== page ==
With Fewer, Better Campaigns, Nike Bounces Back Faster Than Expected

Nike's latest financial results blew past Wall Street expectations, thanks to stepped-up direct-to-consumer efforts and more efficient marketing.

For the first quarter, the Beaverton, Oregon-based company says revenue came in at $10.6 billion, roughly flat with where it was a year ago -- a much stronger result than many anticipated. Direct sales rose 12% to $3.7 billion. Digital sales continued to soar, up 82%.

Net income climbed 11% to $1.5 billion, benefiting from a 33% decline in demand-creation costs. Nike decreased marketing spending even as live sporting events resumed, "creating fewer but significantly more impactful brand campaigns," company execs said in a conference call for investors transcribed by The Motley Fool.



Execs also said Nike increased return on performance marketing investment, with accelerated digital demand and greater digital engagement. "The Nike and Jordan brands are stronger than ever, delivering historic records of engagement through nearly 5 billion social media impressions."

With almost all its stores reopened, the company says it continues to experience year-over-year declines in foot traffic.

"Nike is a best-in-class consumer brand with an innovative product pipeline in running, basketball, yoga, and sportswear for men and women," writes Paul Trussell, an analyst who covers Nike for Deutsche Bank, upgrading Nike to a "Buy" recommendation.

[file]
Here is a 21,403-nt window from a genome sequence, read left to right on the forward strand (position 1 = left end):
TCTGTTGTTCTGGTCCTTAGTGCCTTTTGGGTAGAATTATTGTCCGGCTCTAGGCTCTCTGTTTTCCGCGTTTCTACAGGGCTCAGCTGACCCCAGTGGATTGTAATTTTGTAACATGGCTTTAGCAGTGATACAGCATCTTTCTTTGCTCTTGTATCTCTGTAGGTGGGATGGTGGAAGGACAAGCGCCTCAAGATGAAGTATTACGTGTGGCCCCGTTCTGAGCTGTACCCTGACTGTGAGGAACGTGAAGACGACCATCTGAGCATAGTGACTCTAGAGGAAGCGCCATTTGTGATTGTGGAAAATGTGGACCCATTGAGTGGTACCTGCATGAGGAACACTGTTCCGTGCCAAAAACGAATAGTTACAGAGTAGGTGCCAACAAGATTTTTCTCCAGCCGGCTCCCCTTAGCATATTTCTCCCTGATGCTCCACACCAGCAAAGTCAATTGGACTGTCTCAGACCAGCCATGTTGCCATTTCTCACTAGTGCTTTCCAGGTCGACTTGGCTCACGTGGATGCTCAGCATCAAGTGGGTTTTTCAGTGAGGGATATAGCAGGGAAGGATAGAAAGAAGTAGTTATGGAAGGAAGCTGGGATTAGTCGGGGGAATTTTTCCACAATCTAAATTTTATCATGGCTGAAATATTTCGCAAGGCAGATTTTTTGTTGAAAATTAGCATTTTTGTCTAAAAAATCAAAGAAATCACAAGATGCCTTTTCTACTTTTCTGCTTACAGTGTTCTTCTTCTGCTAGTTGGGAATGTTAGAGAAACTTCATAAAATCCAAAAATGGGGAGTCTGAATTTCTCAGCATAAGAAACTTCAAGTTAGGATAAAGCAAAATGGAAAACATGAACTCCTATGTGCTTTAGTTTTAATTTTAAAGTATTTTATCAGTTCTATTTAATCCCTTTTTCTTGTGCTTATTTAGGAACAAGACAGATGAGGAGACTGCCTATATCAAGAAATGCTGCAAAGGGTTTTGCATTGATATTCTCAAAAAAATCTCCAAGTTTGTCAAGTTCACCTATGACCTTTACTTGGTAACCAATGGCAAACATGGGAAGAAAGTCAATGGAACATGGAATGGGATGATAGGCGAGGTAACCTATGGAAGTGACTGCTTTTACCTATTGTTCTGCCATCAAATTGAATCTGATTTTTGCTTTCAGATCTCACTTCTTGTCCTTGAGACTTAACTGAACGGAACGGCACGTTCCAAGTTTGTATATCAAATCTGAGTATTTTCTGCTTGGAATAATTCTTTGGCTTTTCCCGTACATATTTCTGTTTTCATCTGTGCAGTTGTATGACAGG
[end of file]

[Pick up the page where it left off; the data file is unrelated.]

He credits the company robust digital and direct sales growth for the healthy numbers. Nike is also making "market share gains across all geographies while also benefiting from an expanding pie through increased consumer focus on health, exercise, sports and dressing casually."

Trussell says that puts Nike on a very short list among battered sport, apparel and retail brands: "Nike is a better, more profitable company today than it was a year ago."

Christopher Svezia, who follows Nike for Wedbush, is also impressed with the company's better-than-expected revenues, roughly $1 billion better than his forecast and $1.5 billion ahead of Wall Street consensus.

Nike's bounceback came a quarter earlier than expected, with continued strong demand for Nike and Jordan merchandise.

As the company heads toward its new fiscal year, Svezia anticipates that "the roll-out of 200 Nike Live style stores should also not only help drive digital growth," but also accelerate opportunities in women's apparel, which still accounts for less than 25% of sales.

Next story loading loading..